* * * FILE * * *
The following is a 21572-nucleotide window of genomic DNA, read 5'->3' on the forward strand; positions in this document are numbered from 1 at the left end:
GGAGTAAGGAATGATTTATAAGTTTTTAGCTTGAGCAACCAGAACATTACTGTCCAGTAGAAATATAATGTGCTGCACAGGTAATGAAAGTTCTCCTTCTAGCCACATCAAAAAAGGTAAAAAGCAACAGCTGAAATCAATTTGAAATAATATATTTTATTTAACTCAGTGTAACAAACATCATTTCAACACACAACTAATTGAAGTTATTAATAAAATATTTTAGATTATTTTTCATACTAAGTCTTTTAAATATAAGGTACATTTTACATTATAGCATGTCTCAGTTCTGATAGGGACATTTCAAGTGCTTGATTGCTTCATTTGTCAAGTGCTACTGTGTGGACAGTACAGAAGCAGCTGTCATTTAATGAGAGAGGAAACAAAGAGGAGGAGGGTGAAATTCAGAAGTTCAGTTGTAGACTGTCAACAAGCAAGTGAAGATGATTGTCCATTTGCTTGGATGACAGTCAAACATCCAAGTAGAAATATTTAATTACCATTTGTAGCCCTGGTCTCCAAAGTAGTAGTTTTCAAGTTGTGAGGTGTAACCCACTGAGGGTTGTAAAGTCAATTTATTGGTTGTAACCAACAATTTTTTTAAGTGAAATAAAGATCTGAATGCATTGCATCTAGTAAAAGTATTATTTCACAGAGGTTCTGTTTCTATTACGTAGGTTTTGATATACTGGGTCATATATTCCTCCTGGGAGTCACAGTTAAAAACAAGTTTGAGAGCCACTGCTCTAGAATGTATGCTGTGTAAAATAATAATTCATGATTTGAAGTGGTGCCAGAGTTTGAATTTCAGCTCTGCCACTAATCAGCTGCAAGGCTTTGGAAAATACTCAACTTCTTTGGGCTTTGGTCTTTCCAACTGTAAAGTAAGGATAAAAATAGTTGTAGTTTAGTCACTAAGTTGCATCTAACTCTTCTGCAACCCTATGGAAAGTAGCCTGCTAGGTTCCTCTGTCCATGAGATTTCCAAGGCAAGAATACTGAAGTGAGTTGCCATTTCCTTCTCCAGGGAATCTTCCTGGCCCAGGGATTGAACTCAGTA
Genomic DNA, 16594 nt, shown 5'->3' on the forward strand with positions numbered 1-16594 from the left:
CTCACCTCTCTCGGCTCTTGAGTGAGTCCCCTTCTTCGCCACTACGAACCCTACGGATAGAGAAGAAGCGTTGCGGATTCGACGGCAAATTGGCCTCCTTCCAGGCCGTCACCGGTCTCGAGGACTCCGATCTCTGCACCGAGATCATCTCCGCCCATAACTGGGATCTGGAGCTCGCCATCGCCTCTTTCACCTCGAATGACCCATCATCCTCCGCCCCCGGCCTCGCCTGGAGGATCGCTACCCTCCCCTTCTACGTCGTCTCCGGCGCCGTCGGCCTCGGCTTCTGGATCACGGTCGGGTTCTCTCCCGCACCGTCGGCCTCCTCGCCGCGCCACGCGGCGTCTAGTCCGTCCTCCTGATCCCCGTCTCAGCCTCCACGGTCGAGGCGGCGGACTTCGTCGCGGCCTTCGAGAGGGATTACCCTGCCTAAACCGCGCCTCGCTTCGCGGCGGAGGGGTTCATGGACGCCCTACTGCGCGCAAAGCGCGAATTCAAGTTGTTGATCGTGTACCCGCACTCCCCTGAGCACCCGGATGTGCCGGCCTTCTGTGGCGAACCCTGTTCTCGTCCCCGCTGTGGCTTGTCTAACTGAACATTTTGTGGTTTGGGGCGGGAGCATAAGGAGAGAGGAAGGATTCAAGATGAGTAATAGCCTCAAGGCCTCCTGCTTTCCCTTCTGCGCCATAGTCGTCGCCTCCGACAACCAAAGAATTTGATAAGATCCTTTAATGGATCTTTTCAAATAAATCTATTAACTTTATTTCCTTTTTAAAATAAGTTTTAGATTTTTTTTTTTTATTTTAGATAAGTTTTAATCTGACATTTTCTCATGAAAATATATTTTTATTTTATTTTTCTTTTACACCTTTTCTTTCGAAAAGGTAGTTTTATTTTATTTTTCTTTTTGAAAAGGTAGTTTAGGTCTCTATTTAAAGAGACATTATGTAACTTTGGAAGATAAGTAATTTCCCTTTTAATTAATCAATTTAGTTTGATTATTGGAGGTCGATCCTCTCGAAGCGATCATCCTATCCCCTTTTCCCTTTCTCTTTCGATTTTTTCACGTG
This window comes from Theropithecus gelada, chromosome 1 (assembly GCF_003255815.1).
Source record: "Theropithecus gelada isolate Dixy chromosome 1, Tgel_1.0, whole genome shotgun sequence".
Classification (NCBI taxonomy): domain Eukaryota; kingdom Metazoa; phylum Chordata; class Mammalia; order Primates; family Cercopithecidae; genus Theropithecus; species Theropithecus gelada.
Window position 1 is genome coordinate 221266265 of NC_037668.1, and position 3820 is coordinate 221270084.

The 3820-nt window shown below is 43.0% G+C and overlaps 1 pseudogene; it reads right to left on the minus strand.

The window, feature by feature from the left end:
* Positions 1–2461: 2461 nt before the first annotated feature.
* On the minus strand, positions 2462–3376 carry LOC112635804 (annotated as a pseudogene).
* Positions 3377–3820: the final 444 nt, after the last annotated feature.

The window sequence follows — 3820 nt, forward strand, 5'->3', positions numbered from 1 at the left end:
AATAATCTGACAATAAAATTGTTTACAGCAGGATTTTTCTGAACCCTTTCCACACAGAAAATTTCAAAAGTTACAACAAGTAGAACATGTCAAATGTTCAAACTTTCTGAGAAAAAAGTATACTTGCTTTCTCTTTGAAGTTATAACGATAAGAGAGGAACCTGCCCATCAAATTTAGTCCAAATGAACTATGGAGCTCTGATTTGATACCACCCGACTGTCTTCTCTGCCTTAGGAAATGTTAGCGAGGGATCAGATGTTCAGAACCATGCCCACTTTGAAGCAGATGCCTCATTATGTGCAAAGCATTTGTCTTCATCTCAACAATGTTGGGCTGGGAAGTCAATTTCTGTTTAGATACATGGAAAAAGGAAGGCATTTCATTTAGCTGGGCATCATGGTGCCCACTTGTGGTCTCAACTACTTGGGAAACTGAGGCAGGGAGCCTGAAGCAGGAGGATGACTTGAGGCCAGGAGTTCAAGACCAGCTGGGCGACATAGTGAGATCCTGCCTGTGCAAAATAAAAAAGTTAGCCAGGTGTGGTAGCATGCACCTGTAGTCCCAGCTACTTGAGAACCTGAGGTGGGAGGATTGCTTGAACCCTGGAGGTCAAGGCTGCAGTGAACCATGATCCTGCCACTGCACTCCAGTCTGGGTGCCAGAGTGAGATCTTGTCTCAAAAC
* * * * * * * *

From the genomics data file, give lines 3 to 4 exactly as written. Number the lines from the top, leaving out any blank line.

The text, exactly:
Genomic DNA, 16594 nt, shown 5'->3' on the forward strand with positions numbered 1-16594 from the left:
CTCACCTCTCTCGGCTCTTGAGTGAGTCCCCTTCTTCGCCACTACGAACCCTACGGATAGAGAAGAAGCGTTGCGGATTCGACGGCAAATTGGCCTCCTTCCAGGCCGTCACCGGTCTCGAGGACTCCGATCTCTGCACCGAGATCATCTCCGCCCATAACTGGGATCTGGAGCTCGCCATCGCCTCTTTCACCTCGAATGACCCATCATCCTCCGCCCCCGGCCTCGCCTGGAGGATCGCTACCCTCCCCTTCTACGTCGTCTCCGGCGCCGTCGGCCTCGGCTTCTGGATCACGGTCGGGTTCTCTCCCGCACCGTCGGCCTCCTCGCCGCGCCACGCGGCGTCTAGTCCGTCCTCCTGATCCCCGTCTCAGCCTCCACGGTCGAGGCGGCGGACTTCGTCGCGGCCTTCGAGAGGGATTACCCTGCCTAAACCGCGCCTCGCTTCGCGGCGGAGGGGTTCATGGACGCCCTACTGCGCGCAAAGCGCGAATTCAAGTTGTTGATCGTGTACCCGCACTCCCCTGAGCACCCGGATGTGCCGGCCTTCTGTGGCGAACCCTGTTCTCGTCCCCGCTGTGGCTTGTCTAACTGAACATTTTGTGGTTTGGGGCGGGAGCATAAGGAGAGAGGAAGGATTCAAGATGAGTAATAGCCTCAAGGCCTCCTGCTTTCCCTTCTGCGCCATAGTCGTCGCCTCCGACAACCAAAGAATTTGATAAGATCCTTTAATGGATCTTTTCAAATAAATCTATTAACTTTATTTCCTTTTTAAAATAAGTTTTAGATTTTTTTTTTTTATTTTAGATAAGTTTTAATCTGACATTTTCTCATGAAAATATATTTTTATTTTATTTTTCTTTTACACCTTTTCTTTCGAAAAGGTAGTTTTATTTTATTTTTCTTTTTGAAAAGGTAGTTTAGGTCTCTATTTAAAGAGACATTATGTAACTTTGGAAGATAAGTAATTTCCCTTTTAATTAATCAATTTAGTTTGATTATTGGAGGTCGATCCTCTCGAAGCGATCATCCTATCCCCTTTTCCCTTTCTCTTTCGATTTTTTCACGTG